Affiliate Marketing

A Quick Guide To Ad-blocking Software

Martin Trauzold
Martin Trauzold
Last updated July 8, 2016 5 Min Read
A Quick Guide To Ad-blocking Software

Ad-blocking software – a popular example of which is AdBlock – is software that extends web browsers to enable users to choose which ads they see, and which they don’t.

Ads such as banners are not shown or, in most cases, not even downloaded, in order to save bandwidth. Since traditional web ads constitute the biggest revenue share for most sites, ad-blocking software is known to heavily jeopardise some website’s business model.


  • About ad-blocking software
  • How it can affect the browsing experience of your site
  • How to minimise the effects of ad-blocking software on your revenue

A 2015 study by PageFair and Adobe revealed over 16 per cent of US internet users use ad-block software. Globally, ads worth $22 billion are blocked – more than 14 per cent of the world’s online advertising budget.

These numbers grew by 41 per cent compared to 2014. The countries with the world’s highest ad-block adoption were Germany (25 per cent), Poland (35 per cent) and Greece (37 per cent). And these numbers are expected to rise.

Studies show the younger you are, the more likely you are to block ads. Moreover, top income earners also show a disproportionally high adoption of ad-block software that is, depending on the age group, 10 to 20 percent higher than on average (you can check your Google Analytics to see if your demographic overlaps with this data).

Mobile Blocking

With the release of iOS 9 in September 2015, Apple allowed third-party app developers to distribute ad-block apps through its official App Store. Three ad-blocking apps climbed to the top of Apple’s app store charts. Website owners are getting nervous: ow commission income for mobile users was often softened by low ad-block adoption.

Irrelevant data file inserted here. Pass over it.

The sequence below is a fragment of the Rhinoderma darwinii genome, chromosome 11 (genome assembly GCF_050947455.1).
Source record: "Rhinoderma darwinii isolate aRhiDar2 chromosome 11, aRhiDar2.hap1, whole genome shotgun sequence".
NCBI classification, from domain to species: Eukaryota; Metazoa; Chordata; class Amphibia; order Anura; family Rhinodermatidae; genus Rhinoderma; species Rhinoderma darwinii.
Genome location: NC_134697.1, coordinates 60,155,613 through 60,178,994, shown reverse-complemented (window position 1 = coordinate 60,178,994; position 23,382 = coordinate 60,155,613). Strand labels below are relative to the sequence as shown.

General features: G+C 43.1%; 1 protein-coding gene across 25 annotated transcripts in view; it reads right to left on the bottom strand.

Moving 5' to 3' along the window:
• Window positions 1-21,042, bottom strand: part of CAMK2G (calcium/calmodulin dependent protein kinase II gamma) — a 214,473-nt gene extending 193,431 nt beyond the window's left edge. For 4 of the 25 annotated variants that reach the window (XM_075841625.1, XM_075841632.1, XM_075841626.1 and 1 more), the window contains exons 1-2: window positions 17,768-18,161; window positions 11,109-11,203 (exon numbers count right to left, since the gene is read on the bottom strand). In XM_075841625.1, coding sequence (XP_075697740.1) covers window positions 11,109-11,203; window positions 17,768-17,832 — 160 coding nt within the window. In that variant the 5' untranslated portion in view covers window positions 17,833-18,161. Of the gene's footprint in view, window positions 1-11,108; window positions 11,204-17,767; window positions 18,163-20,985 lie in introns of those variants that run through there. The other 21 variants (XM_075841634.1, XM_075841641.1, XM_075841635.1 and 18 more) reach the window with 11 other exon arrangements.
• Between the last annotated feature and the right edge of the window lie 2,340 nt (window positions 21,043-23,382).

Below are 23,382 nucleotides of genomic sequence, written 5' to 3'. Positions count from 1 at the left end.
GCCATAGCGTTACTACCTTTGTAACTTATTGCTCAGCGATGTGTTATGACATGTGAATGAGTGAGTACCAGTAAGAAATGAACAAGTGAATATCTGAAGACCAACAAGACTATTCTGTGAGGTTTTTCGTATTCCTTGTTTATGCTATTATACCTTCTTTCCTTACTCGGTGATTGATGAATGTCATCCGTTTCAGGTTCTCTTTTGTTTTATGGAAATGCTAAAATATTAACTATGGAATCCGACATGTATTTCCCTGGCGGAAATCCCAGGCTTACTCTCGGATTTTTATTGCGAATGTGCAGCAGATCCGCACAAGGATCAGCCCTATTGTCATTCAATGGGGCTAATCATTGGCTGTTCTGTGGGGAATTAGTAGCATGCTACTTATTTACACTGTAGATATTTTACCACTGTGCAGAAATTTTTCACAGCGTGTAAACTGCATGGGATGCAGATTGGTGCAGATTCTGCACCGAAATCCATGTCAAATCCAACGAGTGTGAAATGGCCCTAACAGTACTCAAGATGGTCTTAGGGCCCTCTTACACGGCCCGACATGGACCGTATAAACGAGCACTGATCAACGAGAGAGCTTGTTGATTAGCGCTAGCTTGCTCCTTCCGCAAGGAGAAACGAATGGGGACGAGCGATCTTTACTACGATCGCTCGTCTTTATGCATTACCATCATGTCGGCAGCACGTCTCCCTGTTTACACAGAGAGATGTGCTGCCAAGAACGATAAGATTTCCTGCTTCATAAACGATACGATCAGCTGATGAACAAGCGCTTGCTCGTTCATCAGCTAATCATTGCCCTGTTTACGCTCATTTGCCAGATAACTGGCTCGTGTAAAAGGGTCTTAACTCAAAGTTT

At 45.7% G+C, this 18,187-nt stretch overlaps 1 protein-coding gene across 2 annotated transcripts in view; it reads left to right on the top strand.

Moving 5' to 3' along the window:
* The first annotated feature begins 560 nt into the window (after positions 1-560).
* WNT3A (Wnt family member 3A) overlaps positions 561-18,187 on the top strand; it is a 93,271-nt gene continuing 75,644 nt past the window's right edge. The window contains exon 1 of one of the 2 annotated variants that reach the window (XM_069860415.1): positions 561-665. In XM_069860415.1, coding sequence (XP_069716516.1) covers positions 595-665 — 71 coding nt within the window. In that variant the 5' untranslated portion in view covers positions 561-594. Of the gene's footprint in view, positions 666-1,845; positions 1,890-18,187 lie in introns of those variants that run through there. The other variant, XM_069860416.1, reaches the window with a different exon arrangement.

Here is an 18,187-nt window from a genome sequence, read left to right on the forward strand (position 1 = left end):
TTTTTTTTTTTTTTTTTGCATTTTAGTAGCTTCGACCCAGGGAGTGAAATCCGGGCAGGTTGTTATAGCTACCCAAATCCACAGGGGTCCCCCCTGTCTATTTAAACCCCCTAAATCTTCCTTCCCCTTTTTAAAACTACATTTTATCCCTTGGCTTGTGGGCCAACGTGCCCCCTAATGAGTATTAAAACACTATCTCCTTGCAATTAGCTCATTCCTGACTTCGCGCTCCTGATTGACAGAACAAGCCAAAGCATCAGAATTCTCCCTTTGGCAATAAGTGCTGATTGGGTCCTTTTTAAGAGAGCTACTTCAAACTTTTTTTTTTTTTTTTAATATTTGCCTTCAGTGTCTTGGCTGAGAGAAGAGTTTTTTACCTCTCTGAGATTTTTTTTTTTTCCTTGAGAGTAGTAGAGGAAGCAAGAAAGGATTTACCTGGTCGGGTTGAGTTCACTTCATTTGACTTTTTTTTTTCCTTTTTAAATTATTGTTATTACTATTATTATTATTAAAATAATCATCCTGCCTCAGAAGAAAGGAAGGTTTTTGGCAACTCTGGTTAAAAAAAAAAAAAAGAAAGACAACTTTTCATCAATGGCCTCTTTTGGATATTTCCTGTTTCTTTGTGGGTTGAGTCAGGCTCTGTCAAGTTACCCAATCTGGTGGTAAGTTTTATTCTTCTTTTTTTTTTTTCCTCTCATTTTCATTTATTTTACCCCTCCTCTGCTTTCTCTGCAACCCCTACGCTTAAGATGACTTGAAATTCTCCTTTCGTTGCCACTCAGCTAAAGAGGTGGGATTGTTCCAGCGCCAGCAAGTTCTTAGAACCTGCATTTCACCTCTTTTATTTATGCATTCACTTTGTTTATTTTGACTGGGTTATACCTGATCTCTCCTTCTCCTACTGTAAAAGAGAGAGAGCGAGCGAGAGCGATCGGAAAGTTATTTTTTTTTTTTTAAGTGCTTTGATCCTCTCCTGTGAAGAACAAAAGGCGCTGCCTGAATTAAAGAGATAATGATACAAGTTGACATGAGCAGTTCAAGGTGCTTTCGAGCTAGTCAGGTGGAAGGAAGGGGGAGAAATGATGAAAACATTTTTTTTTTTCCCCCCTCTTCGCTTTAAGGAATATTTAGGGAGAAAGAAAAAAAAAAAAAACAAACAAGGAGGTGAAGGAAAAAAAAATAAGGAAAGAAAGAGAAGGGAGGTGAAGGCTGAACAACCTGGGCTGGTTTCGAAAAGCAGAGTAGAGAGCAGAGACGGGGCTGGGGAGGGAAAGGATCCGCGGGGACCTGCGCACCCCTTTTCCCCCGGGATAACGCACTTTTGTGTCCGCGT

Now it’s likely that not only the limited screen real estate, but also the increasing popularity of ad-blockers, is going to make mobile traffic especially hard to monetise.

Are Your Visitors Blocking Ads?

Most adblockers not only block advertisements, but also tracking tools such as Google Analytics – as improving privacy is part of their value proposition.

That makes it harder to determine the exact share of ad-block users on your websites and any resulting damage to your business.

A pragmatic approach to fix this issue is to locally embed your Google Analytics snippet, so it cannot be detected by ad-blockers anymore. Marketingland provides a detailed tutorial on how to solve the problem. You’ll need basic PHP and JavaScript knowledge.

Which Parts Of Your Site Are Blocked?

Check this by installing market-leading ad-blocking software Adblock Plus. Visit your website and not only check for hidden banners, but also for external Affiliate Links that are being blocked. Most Affiliate Links are not blocked with standard settings.

Which Ads Are Blocked?

The website PubNation has looked at the 50 most-visited websites in the US according to comScore. 11 out of 50 websites, such as Netflix or Wikipedia, do not rely on ads.

For the remaining 39 websites, PubNation explored how they handled users with ad-blockers – and the systems they had potentially put in place to circumvent ad-blocking. PubNation categorized advertisements into three groups:

  1. Standard ads
    Classic banner ads
  2. Article ads
    Mostly sponsored sections below articles
  3. Native ads
    Sponsored postings that are closely adapted to the look and feel of a website (e.g. sponsored tweets on Twitter)

Not one of the 39 websites was successful in circumventing ad-block for standard advertisements. This led Germany’s most-visited news website,, to take the much-publicised step of fully locking out users with an active ad-blocker in October 2015, with results that are yet to be revealed.

However, 44 per cent of websites with article advertisements were successful in showing them to any user, regardless of ad-blocker. The screenshot shows a sample of an article ad (with the label ‘Sponsor Content’):

Adblock sponsor content

By far the most effective advertisements were ‘native’ ads, designed to appear just like regular website content, with subtle labels. 71 per cent of all native advertisements were still shown with an ad-blocker active. The screenshot shows a sample of a native ad:

Adblock native ad

Ad-block And Amazon Associates

When you embed Affiliate Links in your content, these are usually not blocked by ad-block software, as most software developers know this would harm the user’s browsing experience.

However, classic banners are blocked for up to one-third of your traffic. Therefore, as an affiliate, you should shift your focus towards content or to native advertisements and ensure classic banner ads only serve as a back-up reven